UK Politics

UK ministers boycott England games in Ukraine

Riot police next to a Euro 2012 poster at an opposition demonstration in Kiev on 5/6/2012
England will play two of their group games in Donetsk and one in Kiev

UK government ministers will boycott England's group games in the European football championships in Ukraine over the country's human rights record.

The UK is particularly concerned at the "selective justice" meted out to jailed opposition leader Yulia Tymoshenko.

Other EU nations have also threatened a boycott of the tournament being jointly hosted with Poland.

Ukraine's ambassador to the UK said "sport and politics do not mix" and concerns must be raised in other ways.

Ms Tymoshenko played a key role in the Orange Revolution in 2004 and says her imprisonment, for alleged corruption, is an act of political revenge by Ukraine's President Viktor Yanukovych.

The authorities have rejected Ms Tymoshenko's allegations. She was jailed for seven years in October, for abuse of power during her time as prime minister.

'Rule of law'

Last week, she ended a 20-day hunger strike after being moved to a hospital in Kharkiv where she is being treated by a German doctor.

The UK Foreign Office said no officials would attend the three group games and it was keeping attendance at later stages of the tournament "under review in the light of ministers' busy schedules ahead of the Olympics and widespread concerns about selective justice and the rule of law in Ukraine".

Asked about the boycott, Foreign Secretary William Hague said Ukraine had "serious problems" and the UK government did not want its backing for the England team to be interpreted as "giving political support to some things which have been happening in Ukraine which we don't agree with".

The BBC News Channel's chief political correspondent Norman Smith said the move was a "serious diplomatic snub" for Ukraine - which is hoping to use the tournament to boost tourism and showcase the country to the rest of Europe.

Ukrainian foreign ministry spokesman Oleg Voloshin said Britain's concerns were understood, but the boycott would only damage football and would not affect Ms Tymoshenko's case.

'International championship'

And Ukraine's most senior diplomat in London said he was "unaware" the decision was linked to the treatment of Ms Tymoshenko.

"As far as the rule of law and selective justice, there are other forums where these can be discussed and sport and politics don't mix together," Volodymr Khandogiy told the BBC.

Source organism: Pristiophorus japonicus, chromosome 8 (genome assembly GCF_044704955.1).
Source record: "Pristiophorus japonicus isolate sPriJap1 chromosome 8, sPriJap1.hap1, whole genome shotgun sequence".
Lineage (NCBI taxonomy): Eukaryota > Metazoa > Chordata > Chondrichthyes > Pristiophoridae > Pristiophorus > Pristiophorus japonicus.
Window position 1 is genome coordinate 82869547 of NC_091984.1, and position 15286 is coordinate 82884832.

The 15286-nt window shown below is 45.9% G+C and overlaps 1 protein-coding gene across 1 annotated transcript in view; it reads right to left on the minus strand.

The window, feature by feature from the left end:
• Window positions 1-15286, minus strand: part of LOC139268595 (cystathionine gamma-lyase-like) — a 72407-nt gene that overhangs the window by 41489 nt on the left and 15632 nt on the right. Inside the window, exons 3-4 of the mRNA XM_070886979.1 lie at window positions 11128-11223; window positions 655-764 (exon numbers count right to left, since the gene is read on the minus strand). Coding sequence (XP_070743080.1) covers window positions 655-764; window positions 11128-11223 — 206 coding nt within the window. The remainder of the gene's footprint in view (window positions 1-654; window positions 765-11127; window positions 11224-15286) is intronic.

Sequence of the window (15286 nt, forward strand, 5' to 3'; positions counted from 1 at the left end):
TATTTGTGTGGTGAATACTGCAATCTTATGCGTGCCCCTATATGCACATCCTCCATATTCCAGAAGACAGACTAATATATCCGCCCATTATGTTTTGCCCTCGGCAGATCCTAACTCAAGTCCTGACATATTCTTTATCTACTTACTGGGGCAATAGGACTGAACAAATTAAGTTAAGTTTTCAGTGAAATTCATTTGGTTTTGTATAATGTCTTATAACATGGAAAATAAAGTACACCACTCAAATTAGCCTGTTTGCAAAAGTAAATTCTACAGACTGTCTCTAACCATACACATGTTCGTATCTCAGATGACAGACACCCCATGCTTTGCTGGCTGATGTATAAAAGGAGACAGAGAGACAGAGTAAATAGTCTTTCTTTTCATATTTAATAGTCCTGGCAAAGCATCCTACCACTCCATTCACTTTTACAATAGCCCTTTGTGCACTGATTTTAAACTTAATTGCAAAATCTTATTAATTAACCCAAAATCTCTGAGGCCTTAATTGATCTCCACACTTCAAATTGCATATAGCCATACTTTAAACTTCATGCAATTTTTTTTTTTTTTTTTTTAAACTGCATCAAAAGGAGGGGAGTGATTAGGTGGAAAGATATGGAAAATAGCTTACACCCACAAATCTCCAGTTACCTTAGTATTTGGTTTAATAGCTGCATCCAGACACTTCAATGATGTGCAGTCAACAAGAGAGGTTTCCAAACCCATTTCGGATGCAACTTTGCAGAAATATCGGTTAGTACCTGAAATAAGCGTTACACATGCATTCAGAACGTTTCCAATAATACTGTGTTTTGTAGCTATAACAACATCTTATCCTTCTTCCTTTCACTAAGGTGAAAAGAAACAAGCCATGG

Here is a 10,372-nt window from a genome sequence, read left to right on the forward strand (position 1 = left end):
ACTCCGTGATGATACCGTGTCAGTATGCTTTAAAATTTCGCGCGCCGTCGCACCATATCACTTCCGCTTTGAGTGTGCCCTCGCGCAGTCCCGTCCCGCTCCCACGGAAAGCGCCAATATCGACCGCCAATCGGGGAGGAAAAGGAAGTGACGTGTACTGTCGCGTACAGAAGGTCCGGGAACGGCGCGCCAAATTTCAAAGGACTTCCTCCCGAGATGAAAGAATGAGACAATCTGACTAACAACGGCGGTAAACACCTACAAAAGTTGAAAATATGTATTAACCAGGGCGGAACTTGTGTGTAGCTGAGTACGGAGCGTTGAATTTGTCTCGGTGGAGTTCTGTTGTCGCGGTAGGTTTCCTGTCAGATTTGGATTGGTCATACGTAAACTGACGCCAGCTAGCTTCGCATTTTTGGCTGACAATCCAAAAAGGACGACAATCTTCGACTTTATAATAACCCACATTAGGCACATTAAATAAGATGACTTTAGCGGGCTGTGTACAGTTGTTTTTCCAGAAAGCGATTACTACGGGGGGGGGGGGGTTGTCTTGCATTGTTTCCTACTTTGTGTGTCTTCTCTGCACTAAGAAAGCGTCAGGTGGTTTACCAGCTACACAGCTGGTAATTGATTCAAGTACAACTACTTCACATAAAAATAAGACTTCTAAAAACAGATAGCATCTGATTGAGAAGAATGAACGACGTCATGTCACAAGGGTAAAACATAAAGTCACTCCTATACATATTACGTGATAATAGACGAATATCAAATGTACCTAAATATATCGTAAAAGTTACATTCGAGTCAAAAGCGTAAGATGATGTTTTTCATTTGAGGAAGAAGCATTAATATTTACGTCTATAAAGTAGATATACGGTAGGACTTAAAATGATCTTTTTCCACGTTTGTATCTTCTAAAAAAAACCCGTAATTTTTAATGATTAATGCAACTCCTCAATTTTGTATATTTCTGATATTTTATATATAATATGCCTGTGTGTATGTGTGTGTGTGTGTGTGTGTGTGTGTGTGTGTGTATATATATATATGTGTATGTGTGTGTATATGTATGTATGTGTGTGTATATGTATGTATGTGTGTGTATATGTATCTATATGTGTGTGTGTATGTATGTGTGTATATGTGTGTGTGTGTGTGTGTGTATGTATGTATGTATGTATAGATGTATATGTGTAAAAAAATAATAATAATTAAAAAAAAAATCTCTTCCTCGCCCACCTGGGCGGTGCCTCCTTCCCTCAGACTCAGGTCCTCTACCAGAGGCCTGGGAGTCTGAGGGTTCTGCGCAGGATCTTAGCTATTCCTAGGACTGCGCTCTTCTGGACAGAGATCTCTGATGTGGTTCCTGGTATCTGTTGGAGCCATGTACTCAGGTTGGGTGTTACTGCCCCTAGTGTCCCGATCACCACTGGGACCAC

He added: "It is their free choice not to go but they should see the issue in the context that this is not about a Ukrainian championship. They are not going to an international championship and they are not supporting their team."

If England are to reach the final of the tournament, they must play at least five games in Ukraine.

Should they get through to the knock-out phase, they will play their quarter final in either Donetsk or Kiev. If England come second in their group and go on to win the quarter final, their semi-final will be in Donetsk. The final is to be held in Kiev.

UK Sports Minister Hugh Robertson would normally have been expected to go the group games, but was occupied with Olympic duties, the Department of Culture Media and Sport said.

"No final decision had been taken about which ministers were to go," said a spokesman.

The English team arrived at their base in the Polish city of Krakow on Wednesday ahead of their first game in Donetsk, against France, on Monday.

Asked for his reaction to the boycott, senior Football Association official Adrian Bevington said "we can only focus on our plans".

Ms Tymoshenko's daughter Eugenia this week told BBC News she "understood" the political boycott but wanted the tournament to go ahead.

"We understand the political boycott of European leaders who protect the rule of law, who respect human rights, who cannot go there and shake Yanukovych's hand. But I think sports events should go on... My mother, when she was in government, fought for the right to host this championship in Ukraine."

Polish warning

Poland has warned that the European Union should not push Ukraine into the arms of Russia through a boycott.

Yulia Tymoshenko
Yulia Tymoshenko is being treated in hospital after ending a three-week hunger strike

President Bronislaw Komorowski told Polish state television: "We feel that Ukraine is somewhere between a choice of integration with the Western world... or a chance to participate in a customs union proposed by Russia.

"From this point of view, Poland has well-grounded fears that it [boycotting] might result in Ukraine choosing a political route alternative to the process of European integration."

Labour are backing the government's stance.

"It is right that UK ministers will not be attending the championships and the government should take care that none of their actions over the next few weeks are seen to endorse the conduct of the government of Ukraine," shadow foreign secretary Douglas Alexander said.

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